However, if the disk was not successfully processed, the internal controller causes the disk to be deposited in a reject bin. Two reject modes are possible with the present invention. In the first reject mode, shown in FIG. 8a, the internal controller senses the state of the sensor D, causes the motor 142 1 to reverse direction and drives the disk 14 into the reject bin 164 between the rocker plate 154 and the rear pressure plate 166. The reject bin 164 may include a simple container, or may be any of the varieties known in the art for storing disks. In some instances, it may be desirable to leave the bottom of the reject bin 164 open, to permit disks deposited in the bin to be fed to a lower machine or other device.
In a second reject mode, shown in FIG. 8b, the rejected disk is deposited below the accept bin 162. In this mode, which also is triggered by the internal controller sensing the state of the sensor D, the motor 142 is reversed and, at a slow speed, moves the disk forward just until the sensor D becomes light. At this point the motor 142 is stopped, and the motor 122 is started to cause the drive arm to slightly lift the stack plate 168, so that the stack plate 168 is above the opening into the bin 162. The motor 122 is then stopped, and the motor 142 is started in reverse, causing the disk to be ejected into the opening in the bin 162 but below the stack plate. The rejected disk is thus deposited below the accept bin, where it may be readily accessed without stopping disk processing. It will be appreciated that, like the feed path, the exit path is also substantially straight line, although a change in direction may occur for one reject mode.
Referring now to FIG. 9, the general relationship between the sensors A-D, the internal and external controllers, the disk drive, and the reversing motors 122 and 142 can be appreciated. Depending on the present and prior state of the sensors A and B, the internal controller knows the position and direction of the drive mechanism controlling the picker 120, the clamp roller 158, and the stacker plate 168. Depending on the state of the sensors C and D, the internal controller knows the position of the disk 14 as it passes along the feed and exit paths. By combining the information from all of the sensors, it is straightforward for the internal controller to control the speed and direction of the motors 122 and 142, and also to communicate with the external controller which directs the operation of the disk drive 18. It will be appreciated by those skilled in the art that the internal controller may comprise any of a variety of microprocessors and related logic. Of course, the disk controller logic necessary for writing to and reading from the disk 18 may be considered either to be part of the external controller, or the disk.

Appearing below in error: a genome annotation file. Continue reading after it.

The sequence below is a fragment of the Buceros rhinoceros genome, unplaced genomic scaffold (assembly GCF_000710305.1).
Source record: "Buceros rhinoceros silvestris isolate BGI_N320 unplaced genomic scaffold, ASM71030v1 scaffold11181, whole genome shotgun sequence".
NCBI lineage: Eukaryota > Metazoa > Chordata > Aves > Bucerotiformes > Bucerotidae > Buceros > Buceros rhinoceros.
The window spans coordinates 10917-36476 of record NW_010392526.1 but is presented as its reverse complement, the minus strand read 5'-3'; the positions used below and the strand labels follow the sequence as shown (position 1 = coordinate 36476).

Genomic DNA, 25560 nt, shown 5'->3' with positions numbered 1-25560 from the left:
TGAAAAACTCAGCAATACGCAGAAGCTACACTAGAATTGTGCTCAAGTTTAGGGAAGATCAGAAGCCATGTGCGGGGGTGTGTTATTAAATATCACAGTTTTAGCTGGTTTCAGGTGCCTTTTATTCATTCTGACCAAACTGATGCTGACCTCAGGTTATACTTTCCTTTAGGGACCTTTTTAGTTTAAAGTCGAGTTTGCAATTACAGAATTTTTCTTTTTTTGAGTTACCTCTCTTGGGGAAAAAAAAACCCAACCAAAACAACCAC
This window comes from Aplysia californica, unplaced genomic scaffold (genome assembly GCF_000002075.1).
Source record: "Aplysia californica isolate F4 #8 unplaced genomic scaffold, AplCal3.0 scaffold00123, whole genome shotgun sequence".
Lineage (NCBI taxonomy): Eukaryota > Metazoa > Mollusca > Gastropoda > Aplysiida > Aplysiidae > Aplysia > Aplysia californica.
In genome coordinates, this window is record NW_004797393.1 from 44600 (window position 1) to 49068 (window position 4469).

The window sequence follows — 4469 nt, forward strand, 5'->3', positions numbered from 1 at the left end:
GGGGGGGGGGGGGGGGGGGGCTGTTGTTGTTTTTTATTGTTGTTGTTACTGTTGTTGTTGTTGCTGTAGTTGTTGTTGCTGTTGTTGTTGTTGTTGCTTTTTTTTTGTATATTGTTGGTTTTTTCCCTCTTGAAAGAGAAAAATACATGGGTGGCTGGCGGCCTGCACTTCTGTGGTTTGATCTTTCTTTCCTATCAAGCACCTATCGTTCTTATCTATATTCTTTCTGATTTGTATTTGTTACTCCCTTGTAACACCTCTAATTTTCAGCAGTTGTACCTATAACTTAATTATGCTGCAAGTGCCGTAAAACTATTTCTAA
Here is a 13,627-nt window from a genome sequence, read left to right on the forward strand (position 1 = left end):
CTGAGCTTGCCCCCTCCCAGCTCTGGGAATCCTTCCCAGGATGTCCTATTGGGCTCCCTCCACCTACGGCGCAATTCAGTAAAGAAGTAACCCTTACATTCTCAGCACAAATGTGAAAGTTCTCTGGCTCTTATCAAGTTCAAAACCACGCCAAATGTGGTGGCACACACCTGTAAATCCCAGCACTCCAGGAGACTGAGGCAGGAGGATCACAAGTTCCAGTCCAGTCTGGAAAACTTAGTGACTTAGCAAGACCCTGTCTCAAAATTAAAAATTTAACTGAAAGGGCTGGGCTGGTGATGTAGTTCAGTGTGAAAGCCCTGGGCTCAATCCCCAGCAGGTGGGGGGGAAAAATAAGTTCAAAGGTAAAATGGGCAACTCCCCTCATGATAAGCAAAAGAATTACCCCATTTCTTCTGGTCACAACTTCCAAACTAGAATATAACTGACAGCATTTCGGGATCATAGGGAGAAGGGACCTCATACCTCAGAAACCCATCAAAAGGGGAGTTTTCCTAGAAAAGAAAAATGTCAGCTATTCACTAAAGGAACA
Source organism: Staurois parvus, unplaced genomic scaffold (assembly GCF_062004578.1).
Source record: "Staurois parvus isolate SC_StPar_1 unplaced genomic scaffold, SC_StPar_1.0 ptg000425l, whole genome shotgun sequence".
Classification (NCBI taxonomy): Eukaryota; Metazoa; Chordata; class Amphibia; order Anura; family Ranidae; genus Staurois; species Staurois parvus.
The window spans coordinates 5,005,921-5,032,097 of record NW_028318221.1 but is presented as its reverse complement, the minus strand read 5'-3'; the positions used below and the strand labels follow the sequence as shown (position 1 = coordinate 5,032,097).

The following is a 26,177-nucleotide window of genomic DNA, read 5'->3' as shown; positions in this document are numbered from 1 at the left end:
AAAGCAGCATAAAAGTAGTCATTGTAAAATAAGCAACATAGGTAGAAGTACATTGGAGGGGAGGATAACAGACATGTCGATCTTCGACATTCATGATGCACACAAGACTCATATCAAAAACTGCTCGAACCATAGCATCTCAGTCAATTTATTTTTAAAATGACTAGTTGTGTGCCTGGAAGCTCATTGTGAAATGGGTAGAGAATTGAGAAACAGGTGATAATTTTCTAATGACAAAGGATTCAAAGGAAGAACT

It will be appreciated by those skilled in the art that the present invention may be practiced without inclusion of all of the features described hereinabove. More specifically, either the inlet hopper 100 or the exit stacking mechanism, with or without the exit hopper, or all three, may be removed. Likewise, the 1 inlet and outlet hoppers can be used in connection with other devices, just as the exit stacking mechanism with or without the exit hopper may be used on other devices.
Having fully described a preferred embodiment of the present invention, it will be appreciated by those skilled in the art, given the teachings herein, that numerous alternatives and equivalents exist which do not depart from the invention. As a result, the invention is not to be limited by the foregoing description but only by the appended claims.
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|Citing Patent||Filing date||Publication date||Applicant||Title|
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|U.S. Classification||360/98.01, G9B/5.308, 360/99.03, G9B/17.042, 360/15|
|International Classification||G11B17/10, G11B5/86|
|Cooperative Classification||G11B5/86, G11B17/10|
|European Classification||G11B17/10, G11B5/86|
|Sep 1, 1988||AS||Assignment|
Owner name: TRACE, INC., 2190 BERING DR., SAN JOSE, CA 95131 A
Free format text: ASSIGNMENT OF ASSIGNORS INTEREST.;ASSIGNOR:COSTAS, DAN N.;REEL/FRAME:004934/0070
Effective date: 19880901
|Mar 15, 1991||AS||Assignment|
Owner name: TRACE MOUNTAIN PRODUCTS, INC., 2190 BERING DRIVE,
Free format text: ASSIGNMENT OF ASSIGNORS INTEREST. EFFECTIVE 11/19/90;ASSIGNOR:TRACE PRODUCTS, A CA CORP.;REEL/FRAME:005639/0163
Effective date: 19901112
|Oct 28, 1994||FPAY||Fee payment|
Year of fee payment: 4
|Dec 22, 1998||REMI||Maintenance fee reminder mailed|
|May 30, 1999||LAPS||Lapse for failure to pay maintenance fees|
|Jul 27, 1999||FP||Expired due to failure to pay maintenance fee|
Effective date: 19990528